Created: February 24, 2020 06:55 PM
ALBUQUERQUE, N.M.— Omar Reed has spent almost eight years of his life locked up for a string of offenses from drug trafficking to embezzlement.
Reed told KOB 4 that he grew up in the infamous International District and was surrounded by drug dealing since he was a young boy.
“Probably like 10 years old, 9 years old—since I was young,” Reed said.
Reed has been in and out of prison over the years—and he’s not alone. More than half of all New Mexico prisoners who are released end up back behind bars within three years.
With the state’s recidivism rate at a 10-year high, state officials are taking steps to reduce the number of prisoners who re-offend once they’re released.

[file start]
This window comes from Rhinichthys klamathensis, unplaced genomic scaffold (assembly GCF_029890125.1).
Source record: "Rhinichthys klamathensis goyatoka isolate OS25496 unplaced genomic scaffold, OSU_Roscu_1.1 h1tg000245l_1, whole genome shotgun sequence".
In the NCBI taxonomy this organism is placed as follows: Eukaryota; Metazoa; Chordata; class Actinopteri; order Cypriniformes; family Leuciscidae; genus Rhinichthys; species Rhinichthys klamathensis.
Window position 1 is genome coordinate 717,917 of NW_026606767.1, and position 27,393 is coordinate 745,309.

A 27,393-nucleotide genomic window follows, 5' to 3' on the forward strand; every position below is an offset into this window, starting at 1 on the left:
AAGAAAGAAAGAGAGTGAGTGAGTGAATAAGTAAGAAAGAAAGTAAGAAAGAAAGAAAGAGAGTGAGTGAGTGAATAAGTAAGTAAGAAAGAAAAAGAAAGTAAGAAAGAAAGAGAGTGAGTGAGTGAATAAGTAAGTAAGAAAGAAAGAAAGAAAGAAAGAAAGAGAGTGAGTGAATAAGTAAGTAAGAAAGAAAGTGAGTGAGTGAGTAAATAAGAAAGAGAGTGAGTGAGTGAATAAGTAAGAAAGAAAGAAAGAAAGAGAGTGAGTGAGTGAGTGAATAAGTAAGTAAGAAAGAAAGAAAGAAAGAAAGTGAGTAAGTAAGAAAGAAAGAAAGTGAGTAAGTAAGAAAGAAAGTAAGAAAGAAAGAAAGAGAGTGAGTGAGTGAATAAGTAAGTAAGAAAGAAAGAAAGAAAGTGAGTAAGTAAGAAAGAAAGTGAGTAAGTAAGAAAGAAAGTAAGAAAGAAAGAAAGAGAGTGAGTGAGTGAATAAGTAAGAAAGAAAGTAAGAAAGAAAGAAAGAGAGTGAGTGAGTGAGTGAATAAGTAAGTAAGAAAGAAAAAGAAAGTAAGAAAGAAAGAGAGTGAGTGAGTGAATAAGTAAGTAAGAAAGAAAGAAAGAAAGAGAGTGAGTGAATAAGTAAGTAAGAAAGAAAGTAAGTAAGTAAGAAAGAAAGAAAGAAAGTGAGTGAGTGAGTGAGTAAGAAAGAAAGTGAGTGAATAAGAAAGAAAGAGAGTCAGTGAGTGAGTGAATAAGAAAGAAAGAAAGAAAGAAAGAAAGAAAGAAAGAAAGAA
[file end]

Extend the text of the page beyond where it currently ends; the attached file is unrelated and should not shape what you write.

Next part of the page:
“I came into this agency the first thing I recognized was that the recidivism reduction bureau, it's almost nill. There's a very small staff there,” said Corrections Secretary Alisha Tafoya Lucero.
The state recently hired a new recidivism reduction director who will help ensure that prisoners who leave prison, stay out of prison for good.
“I do think that as a corrections agency, we have a responsibility to contribute to that process and to help these people who are in our institutions fare better when they get out into the world,” Lucero said.
The hope is that inmates like Reed will find more success in life after lockup.
“It's important that we give them the services they need to succeed and that we listen to them so that we're part of their success instead of the reason for their failure,” Lucero said.
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